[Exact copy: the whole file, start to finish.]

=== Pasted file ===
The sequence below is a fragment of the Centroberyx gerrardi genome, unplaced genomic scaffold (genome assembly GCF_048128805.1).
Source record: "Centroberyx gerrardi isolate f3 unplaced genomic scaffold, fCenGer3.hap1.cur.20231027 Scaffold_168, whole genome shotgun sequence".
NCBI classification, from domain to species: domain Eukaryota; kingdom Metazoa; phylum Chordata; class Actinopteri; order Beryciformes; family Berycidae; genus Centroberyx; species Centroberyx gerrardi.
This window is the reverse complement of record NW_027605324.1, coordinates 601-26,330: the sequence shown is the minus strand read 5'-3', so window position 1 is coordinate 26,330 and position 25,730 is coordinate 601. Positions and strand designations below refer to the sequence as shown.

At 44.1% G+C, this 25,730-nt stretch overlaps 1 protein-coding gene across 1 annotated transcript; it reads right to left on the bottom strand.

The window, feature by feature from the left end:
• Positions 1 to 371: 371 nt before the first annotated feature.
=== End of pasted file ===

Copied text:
The sequence below is a fragment of the Centroberyx gerrardi genome, unplaced genomic scaffold (genome assembly GCF_048128805.1).
Source record: "Centroberyx gerrardi isolate f3 unplaced genomic scaffold, fCenGer3.hap1.cur.20231027 Scaffold_168, whole genome shotgun sequence".
NCBI classification, from domain to species: domain Eukaryota; kingdom Metazoa; phylum Chordata; class Actinopteri; order Beryciformes; family Berycidae; genus Centroberyx; species Centroberyx gerrardi.
This window is the reverse complement of record NW_027605324.1, coordinates 601-26,330: the sequence shown is the minus strand read 5'-3', so window position 1 is coordinate 26,330 and position 25,730 is coordinate 601. Positions and strand designations below refer to the sequence as shown.

At 44.1% G+C, this 25,730-nt stretch overlaps 1 protein-coding gene across 1 annotated transcript; it reads right to left on the bottom strand.

The window, feature by feature from the left end:
• Positions 1 to 371: 371 nt before the first annotated feature.